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Austin-area veterans heading to North Dakota pipeline protest

About two dozen Central Texans are heading to the Standing Rock Sioux Reservation in North Dakota on Friday, part of a nationwide mobilization of more than 2,000 veterans protesting the construction of a controversial oil pipeline.

The local delegation, made up of veterans from all five service branches, are among about 200 Texas veterans traveling to Standing Rock, where the Army Corps of Engineers is expected to close access to the protestors’ campsite on Dec. 5, organizers said.

“We are not going up there for confrontations,” said Douglas Meredith, 60, a Navy veteran living in Taylor who is coordinating travel and supplies for the Central Texas group. “Our plans are to lock arms and stand up to whatever they throw at us.”

Meredith said he felt the need to get involved after seeing police treatment of protesters. “We feel that it’s our duty to defend the Constitution and right now the Indians are being treated illegally,” he said. “We felt veterans would bring more awareness, but we also wanted to support the Indians.”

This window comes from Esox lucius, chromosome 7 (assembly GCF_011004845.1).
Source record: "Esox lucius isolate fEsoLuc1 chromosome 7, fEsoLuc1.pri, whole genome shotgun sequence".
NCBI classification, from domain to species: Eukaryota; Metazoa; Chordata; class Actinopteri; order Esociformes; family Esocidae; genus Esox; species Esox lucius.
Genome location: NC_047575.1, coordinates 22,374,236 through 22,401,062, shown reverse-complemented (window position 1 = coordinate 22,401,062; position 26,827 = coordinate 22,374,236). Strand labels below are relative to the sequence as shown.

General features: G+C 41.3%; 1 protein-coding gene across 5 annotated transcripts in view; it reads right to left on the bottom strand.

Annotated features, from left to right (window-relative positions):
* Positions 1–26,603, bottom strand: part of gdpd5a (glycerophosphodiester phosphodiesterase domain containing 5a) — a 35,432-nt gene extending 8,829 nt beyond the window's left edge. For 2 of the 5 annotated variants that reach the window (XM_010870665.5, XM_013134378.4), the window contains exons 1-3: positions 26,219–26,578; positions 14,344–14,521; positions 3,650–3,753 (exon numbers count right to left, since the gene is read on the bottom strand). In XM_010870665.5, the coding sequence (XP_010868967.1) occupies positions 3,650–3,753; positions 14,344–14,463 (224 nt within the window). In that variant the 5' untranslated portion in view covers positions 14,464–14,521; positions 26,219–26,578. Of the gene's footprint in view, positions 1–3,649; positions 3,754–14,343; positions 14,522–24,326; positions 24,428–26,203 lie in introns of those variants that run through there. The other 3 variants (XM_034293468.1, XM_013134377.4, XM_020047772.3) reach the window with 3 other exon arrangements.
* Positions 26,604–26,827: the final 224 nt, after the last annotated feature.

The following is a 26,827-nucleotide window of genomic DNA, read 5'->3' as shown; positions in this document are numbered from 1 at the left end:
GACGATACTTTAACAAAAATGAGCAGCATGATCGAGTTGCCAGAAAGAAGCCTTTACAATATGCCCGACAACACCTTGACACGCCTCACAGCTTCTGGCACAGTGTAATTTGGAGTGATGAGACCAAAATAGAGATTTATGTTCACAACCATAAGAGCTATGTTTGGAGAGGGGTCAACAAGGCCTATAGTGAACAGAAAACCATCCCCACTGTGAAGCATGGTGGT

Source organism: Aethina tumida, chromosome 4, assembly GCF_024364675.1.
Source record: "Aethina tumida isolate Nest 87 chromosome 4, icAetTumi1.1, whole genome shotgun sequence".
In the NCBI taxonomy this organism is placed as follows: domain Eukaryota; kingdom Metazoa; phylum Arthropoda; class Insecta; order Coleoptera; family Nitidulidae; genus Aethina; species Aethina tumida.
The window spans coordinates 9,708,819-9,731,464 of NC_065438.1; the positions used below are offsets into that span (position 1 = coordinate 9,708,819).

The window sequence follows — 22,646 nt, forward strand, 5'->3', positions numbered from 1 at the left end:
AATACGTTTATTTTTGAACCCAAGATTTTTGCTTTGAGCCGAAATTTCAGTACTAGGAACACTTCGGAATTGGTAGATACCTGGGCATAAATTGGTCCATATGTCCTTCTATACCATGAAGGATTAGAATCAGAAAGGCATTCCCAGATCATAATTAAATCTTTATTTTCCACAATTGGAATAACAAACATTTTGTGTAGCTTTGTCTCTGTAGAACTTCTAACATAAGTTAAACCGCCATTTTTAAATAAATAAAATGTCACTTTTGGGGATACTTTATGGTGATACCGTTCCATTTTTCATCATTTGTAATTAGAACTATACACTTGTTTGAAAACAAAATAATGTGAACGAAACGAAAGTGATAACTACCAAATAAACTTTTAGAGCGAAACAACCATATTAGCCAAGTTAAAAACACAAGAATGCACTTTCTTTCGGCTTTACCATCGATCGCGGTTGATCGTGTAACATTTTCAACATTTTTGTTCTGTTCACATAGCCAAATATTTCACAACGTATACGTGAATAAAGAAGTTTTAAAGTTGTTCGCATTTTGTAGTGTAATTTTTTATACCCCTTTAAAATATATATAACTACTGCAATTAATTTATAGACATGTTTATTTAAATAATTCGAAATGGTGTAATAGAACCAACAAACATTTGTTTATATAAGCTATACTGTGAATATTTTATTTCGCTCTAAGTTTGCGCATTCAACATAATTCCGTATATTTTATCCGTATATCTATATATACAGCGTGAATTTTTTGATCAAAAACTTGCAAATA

This won’t be the first time that Texas veterans have trekked to Standing Rock. In September, several Vietnam veterans who are members of the Carrizo/Comecrudo Tribe of Texas joined the pipeline protest. “The (protesters) are really getting their asses handed to them and no one has stepped in to protect them,” said Fox RedSky, 35, an Austin filmmaker and Army Reserve Veteran who accompanied the group. “It’s in our DNA to step in and be of service. That never really leaves you.”

The Veterans Stand for Standing Rock group said it received widespread interest in what it is calling a first “deployment” to slow construction of the 1,170-mile Dakota Access Pipeline.

It capped participation at 2,000 for the first wave and said future mobilizations are possible.

The veterans will arrive to frigid conditions in North Dakota, and the group urged its members to bring sleeping bags rated for subzero temperatures and other winter weather equipment. “(F)rost bite and hypothermia are a possibility unless you are properly prepared,” the group warned on Facebook.

The group also told its members to prepare for the possibility of arrest, informing them that bail is apparently running at around $1,600. Group officials warned that “we will likely be gassed, pepper sprayed, shot with rubber bullets, hit with batons and briefly arrested.”

The veterans group has raised nearly $700,000 in donations to be used for food, transportation and supplies. Lawyers and medics will also be part of the contingent.

The group asked veterans to wear a part of their uniform, but not to include their rank as “we’re brothers and sisters.”

Demonstrators at Standing Rock have been protesting the $3.8 billion pipeline for months, warning that it could pollute drinking water and sacred lands of the Standing Rock Sioux tribe.

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